Minnesota Public Radio was founded in 1967 by Bill Kling and Colman Barry, president of St. John's University in Collegeville, Minn. After the first station, KSJR 90.1-FM, went on the air, Kling began building a statewide network. Here's a sampling of some early recordings found in the MPR Archive.
April 1, 1971 - 1971 excerpt of Wolfman Jack (unfortunately no audio found of Fat Daddy Washington, Arthur Hoehn's radio name). Station logo, brief Wolfman voice, no ID, mostly an ad for Cold Power detergent. Audio from highlight CD created in October 2010 when Hoehn was inducted into Museum of Broadcasting Hall of Fame. CD track 1. Date is an estimate, other than the year the exact date is unknown.
October 7, 1971 - MPR's first live broadcast of Minnesota Orchestra, October 7, 1971. Excerpt from broadcast of concert with host Arthur Hoehn. Audio from highlight CD created in October 2010 when Hoehn was inducted into Museum of Broadcasting Hall of Fame.
October 7, 1971 - Pre-intermission break from MPR's first live broadcast of the Minnesota Orchestra, October 7, 1971. The orchestra has finished "The Flying Dutchman" conducted by Stanislaw Skrowaczewski and Hoehn speaks in the interval before it begins William Schuman's Symphony No. 3. Audio from highlight CD created in October 2010 when Hoehn was inducted into Museum of Broadcasting Hall of Fame.
May 1, 1972 - Paul Gruchow interview with Father Lorrie Gavin and his sexuality and his vow of celibacy.
May 11, 1972 - A news feature of the "Eight Days in May" - antiwar demonstrations known as the Dinkytown riot. McCarthy is sympathetic to the protests.
July 21, 1972 - A news feature with Phil Easton, the publisher of the Stillwater Gazette about giving furloughs to inmates of Stillwater Prison.
August 23, 1972 - A news feature about "The Military Order of Cooties," a group that disrupts military discipline. A parody by Dudley Riggs and the Brave New Workshop.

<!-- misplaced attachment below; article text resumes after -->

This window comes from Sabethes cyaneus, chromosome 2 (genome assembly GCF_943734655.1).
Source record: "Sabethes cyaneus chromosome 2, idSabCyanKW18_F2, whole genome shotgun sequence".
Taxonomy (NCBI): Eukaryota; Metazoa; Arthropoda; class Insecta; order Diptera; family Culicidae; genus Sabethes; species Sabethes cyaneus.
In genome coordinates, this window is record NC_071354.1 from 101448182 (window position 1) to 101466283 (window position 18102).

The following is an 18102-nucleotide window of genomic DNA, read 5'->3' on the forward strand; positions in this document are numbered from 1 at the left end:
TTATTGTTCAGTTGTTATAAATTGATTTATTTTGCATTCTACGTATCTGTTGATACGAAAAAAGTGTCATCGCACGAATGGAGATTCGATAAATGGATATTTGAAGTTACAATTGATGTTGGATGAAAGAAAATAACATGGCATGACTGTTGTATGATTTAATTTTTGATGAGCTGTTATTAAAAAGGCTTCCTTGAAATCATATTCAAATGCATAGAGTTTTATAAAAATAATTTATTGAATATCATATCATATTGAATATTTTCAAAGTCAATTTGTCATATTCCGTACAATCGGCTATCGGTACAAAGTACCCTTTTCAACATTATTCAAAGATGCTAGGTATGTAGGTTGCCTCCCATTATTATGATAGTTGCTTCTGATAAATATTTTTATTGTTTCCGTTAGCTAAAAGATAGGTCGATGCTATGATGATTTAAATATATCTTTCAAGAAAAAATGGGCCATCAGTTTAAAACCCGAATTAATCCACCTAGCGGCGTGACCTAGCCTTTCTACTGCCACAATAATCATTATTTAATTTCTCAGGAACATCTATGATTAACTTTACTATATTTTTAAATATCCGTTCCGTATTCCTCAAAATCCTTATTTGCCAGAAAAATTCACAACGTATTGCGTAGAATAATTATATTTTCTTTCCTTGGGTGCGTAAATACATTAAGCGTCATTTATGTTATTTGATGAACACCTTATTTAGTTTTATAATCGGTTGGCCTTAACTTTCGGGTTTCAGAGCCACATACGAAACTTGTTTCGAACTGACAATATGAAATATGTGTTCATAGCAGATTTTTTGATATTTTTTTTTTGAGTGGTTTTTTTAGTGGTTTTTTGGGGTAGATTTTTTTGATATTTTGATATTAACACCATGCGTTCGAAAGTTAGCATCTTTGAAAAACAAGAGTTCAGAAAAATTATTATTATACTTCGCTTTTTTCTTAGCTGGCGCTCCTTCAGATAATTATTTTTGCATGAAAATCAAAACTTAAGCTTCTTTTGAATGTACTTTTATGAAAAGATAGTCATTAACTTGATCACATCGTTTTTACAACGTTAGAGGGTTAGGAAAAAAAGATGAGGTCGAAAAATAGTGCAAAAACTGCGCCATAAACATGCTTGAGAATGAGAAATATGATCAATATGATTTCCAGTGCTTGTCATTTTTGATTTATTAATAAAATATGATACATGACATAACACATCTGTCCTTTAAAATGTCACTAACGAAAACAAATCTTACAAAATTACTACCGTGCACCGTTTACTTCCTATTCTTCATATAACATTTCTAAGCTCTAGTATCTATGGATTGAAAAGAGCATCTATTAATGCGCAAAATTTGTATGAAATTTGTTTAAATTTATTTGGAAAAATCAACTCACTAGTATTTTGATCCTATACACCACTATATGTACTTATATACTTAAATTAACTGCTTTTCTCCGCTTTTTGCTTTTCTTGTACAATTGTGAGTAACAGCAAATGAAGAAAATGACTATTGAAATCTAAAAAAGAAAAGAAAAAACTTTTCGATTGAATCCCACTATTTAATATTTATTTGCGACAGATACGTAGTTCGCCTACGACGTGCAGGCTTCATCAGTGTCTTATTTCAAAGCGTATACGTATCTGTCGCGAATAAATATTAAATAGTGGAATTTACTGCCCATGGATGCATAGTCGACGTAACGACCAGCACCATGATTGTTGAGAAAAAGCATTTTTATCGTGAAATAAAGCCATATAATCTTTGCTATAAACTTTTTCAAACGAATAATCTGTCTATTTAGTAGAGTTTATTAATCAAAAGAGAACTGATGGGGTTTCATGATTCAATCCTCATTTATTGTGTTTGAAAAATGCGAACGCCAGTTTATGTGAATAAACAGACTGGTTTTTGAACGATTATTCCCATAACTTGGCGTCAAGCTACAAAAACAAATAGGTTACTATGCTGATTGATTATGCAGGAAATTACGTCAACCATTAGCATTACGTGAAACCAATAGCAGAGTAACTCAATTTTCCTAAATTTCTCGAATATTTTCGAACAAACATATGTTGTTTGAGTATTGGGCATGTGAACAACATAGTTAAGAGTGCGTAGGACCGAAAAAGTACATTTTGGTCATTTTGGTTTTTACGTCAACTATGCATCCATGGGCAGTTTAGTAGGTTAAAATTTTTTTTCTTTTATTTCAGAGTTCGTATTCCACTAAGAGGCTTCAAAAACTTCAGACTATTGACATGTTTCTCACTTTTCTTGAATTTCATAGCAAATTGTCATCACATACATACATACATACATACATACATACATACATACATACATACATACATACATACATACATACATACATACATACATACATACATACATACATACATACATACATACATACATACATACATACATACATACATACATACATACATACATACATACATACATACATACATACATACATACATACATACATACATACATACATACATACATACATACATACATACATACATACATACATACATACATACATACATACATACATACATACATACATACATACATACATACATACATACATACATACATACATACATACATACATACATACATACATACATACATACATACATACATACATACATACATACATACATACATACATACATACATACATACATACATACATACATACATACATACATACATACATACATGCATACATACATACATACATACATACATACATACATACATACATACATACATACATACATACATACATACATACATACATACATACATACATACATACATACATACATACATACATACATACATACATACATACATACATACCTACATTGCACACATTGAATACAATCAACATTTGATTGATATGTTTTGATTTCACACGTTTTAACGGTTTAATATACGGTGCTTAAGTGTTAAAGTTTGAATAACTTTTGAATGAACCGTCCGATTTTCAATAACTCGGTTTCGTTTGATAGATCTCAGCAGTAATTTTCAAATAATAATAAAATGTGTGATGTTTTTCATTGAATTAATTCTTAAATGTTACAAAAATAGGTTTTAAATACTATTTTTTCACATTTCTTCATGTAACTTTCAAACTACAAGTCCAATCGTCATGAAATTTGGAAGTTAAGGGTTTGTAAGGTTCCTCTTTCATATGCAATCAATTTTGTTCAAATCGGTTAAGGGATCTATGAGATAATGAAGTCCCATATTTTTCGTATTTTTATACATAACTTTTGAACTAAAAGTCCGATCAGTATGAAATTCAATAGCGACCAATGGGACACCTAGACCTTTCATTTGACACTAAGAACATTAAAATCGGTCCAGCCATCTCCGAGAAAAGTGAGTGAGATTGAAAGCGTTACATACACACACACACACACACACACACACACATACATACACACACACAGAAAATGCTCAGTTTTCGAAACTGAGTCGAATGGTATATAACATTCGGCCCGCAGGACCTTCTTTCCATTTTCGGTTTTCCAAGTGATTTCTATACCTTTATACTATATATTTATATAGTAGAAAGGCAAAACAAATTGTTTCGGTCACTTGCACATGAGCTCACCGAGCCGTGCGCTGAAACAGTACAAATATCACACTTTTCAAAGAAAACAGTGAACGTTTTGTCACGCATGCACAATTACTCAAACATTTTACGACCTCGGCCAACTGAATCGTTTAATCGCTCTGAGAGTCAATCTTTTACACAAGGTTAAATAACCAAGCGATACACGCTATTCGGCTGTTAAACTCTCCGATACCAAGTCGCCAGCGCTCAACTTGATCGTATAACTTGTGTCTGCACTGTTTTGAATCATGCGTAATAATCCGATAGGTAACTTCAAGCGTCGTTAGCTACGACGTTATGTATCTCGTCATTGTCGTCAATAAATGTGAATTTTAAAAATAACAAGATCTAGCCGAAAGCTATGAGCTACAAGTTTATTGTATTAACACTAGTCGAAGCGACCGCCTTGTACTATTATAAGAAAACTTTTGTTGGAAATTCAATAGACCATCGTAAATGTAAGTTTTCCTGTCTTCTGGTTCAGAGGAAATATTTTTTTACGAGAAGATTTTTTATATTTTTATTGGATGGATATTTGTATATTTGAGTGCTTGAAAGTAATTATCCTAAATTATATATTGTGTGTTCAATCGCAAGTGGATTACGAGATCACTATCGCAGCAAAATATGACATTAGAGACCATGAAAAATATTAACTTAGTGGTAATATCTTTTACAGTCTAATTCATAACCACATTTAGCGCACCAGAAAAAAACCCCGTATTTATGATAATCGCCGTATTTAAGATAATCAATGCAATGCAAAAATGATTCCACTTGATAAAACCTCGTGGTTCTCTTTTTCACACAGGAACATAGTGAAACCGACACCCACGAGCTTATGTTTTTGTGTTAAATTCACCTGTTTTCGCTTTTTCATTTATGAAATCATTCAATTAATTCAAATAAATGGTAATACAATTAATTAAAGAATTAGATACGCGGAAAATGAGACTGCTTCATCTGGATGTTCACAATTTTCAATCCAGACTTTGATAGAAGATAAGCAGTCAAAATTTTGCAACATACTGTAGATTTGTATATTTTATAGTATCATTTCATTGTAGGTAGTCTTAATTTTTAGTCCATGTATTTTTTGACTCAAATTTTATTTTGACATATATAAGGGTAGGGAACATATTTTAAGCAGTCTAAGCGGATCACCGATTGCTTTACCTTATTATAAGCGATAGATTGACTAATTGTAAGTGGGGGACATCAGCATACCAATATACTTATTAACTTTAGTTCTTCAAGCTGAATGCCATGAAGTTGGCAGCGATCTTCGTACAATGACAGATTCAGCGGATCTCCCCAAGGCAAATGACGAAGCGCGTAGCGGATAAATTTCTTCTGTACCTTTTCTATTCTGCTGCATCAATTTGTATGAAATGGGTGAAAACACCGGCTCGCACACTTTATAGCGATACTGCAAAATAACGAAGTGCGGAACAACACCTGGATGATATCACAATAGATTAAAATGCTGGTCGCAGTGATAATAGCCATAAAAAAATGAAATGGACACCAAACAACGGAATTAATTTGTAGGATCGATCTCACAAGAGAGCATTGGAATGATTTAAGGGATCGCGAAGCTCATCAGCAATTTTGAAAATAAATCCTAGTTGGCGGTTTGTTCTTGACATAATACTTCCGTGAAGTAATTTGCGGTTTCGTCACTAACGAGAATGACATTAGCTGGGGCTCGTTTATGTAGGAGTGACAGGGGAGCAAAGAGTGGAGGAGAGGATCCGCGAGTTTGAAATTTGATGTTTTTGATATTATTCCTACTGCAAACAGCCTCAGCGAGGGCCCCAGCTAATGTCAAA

September 8, 1972 - A statement by member of the Twin Cities People's Blockade: part of national blockade effort, a nonviolent protest against Vietnam War and the war's continuing destruction. Two people were arrested for blocking the train track leading into Twin Cities Arsenal. This underscores Nixon administration's intent to continue the war at the same if not greater level of destruction as the Johnson administration. Group of seven protestors vigiling on railroad tracks since August 28 to highlight our responsibility to end the war in Vietnam. Arriving 15 minutes before train came US Federal Marshals who removed for second time a nine foot cross and olive tree on the track, read a statement ordering people off the tracks. They refused and sat down in front of oncoming train, and were then removed from the ordnance track. The train went into arsenal. When the train boxcars come out, they will be loaded with ammunition destined for use in what almost everyone considers an immoral and illegal war.
November 15, 1972 - A news feature highlighting the work of Sigurd Olson and his book "Wilderness Days" as well as segments from an appearance at the Minnesota Press Club where he called Minnesotans to protect the environment.
November 24, 1972 - A news feature of a poetry reading and the importance of language to some African American poets.